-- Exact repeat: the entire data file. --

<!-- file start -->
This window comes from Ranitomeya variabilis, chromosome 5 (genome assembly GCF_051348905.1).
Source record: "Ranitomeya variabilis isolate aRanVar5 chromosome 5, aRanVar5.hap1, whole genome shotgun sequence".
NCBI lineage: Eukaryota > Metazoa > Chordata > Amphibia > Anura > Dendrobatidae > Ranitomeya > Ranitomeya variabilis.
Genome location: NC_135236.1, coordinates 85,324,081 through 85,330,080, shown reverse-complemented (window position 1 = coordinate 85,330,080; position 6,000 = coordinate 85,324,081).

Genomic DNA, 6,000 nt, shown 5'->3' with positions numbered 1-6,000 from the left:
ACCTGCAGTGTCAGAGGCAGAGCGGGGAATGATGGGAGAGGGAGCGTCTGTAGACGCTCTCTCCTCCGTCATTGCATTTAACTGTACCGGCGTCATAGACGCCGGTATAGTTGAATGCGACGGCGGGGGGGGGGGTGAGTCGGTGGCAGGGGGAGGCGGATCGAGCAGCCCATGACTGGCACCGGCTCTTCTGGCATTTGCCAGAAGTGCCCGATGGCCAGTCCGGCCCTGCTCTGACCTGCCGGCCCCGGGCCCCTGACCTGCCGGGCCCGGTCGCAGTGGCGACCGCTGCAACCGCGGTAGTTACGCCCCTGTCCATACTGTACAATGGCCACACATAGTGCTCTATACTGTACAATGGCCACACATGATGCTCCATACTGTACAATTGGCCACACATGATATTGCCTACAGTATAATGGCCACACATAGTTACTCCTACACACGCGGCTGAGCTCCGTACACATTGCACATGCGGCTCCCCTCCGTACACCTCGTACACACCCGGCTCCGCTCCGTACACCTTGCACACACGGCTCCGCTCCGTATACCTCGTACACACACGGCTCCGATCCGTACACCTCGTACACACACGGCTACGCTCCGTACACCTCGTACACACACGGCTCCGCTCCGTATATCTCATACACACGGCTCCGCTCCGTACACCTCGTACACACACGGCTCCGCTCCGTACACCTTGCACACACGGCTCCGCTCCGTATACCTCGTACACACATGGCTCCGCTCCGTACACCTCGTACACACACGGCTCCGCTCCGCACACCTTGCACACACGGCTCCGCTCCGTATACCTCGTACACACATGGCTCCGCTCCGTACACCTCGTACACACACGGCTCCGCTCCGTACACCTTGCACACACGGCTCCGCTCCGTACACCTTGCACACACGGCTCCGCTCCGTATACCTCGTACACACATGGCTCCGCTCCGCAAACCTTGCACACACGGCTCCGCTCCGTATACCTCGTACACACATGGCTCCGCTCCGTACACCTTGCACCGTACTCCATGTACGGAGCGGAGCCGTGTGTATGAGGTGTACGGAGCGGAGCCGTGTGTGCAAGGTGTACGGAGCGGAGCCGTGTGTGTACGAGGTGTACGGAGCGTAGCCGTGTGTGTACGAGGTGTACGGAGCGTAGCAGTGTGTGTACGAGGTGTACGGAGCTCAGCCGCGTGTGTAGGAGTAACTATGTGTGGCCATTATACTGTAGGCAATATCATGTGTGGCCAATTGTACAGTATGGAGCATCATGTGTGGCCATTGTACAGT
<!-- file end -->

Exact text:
This window comes from Ranitomeya variabilis, chromosome 5 (genome assembly GCF_051348905.1).
Source record: "Ranitomeya variabilis isolate aRanVar5 chromosome 5, aRanVar5.hap1, whole genome shotgun sequence".
NCBI lineage: Eukaryota > Metazoa > Chordata > Amphibia > Anura > Dendrobatidae > Ranitomeya > Ranitomeya variabilis.
Genome location: NC_135236.1, coordinates 85,324,081 through 85,330,080, shown reverse-complemented (window position 1 = coordinate 85,330,080; position 6,000 = coordinate 85,324,081).

Genomic DNA, 6,000 nt, shown 5'->3' with positions numbered 1-6,000 from the left:
ACCTGCAGTGTCAGAGGCAGAGCGGGGAATGATGGGAGAGGGAGCGTCTGTAGACGCTCTCTCCTCCGTCATTGCATTTAACTGTACCGGCGTCATAGACGCCGGTATAGTTGAATGCGACGGCGGGGGGGGGGGTGAGTCGGTGGCAGGGGGAGGCGGATCGAGCAGCCCATGACTGGCACCGGCTCTTCTGGCATTTGCCAGAAGTGCCCGATGGCCAGTCCGGCCCTGCTCTGACCTGCCGGCCCCGGGCCCCTGACCTGCCGGGCCCGGTCGCAGTGGCGACCGCTGCAACCGCGGTAGTTACGCCCCTGTCCATACTGTACAATGGCCACACATAGTGCTCTATACTGTACAATGGCCACACATGATGCTCCATACTGTACAATTGGCCACACATGATATTGCCTACAGTATAATGGCCACACATAGTTACTCCTACACACGCGGCTGAGCTCCGTACACATTGCACATGCGGCTCCCCTCCGTACACCTCGTACACACCCGGCTCCGCTCCGTACACCTTGCACACACGGCTCCGCTCCGTATACCTCGTACACACACGGCTCCGATCCGTACACCTCGTACACACACGGCTACGCTCCGTACACCTCGTACACACACGGCTCCGCTCCGTATATCTCATACACACGGCTCCGCTCCGTACACCTCGTACACACACGGCTCCGCTCCGTACACCTTGCACACACGGCTCCGCTCCGTATACCTCGTACACACATGGCTCCGCTCCGTACACCTCGTACACACACGGCTCCGCTCCGCACACCTTGCACACACGGCTCCGCTCCGTATACCTCGTACACACATGGCTCCGCTCCGTACACCTCGTACACACACGGCTCCGCTCCGTACACCTTGCACACACGGCTCCGCTCCGTACACCTTGCACACACGGCTCCGCTCCGTATACCTCGTACACACATGGCTCCGCTCCGCAAACCTTGCACACACGGCTCCGCTCCGTATACCTCGTACACACATGGCTCCGCTCCGTACACCTTGCACCGTACTCCATGTACGGAGCGGAGCCGTGTGTATGAGGTGTACGGAGCGGAGCCGTGTGTGCAAGGTGTACGGAGCGGAGCCGTGTGTGTACGAGGTGTACGGAGCGTAGCCGTGTGTGTACGAGGTGTACGGAGCGTAGCAGTGTGTGTACGAGGTGTACGGAGCTCAGCCGCGTGTGTAGGAGTAACTATGTGTGGCCATTATACTGTAGGCAATATCATGTGTGGCCAATTGTACAGTATGGAGCATCATGTGTGGCCATTGTACAGT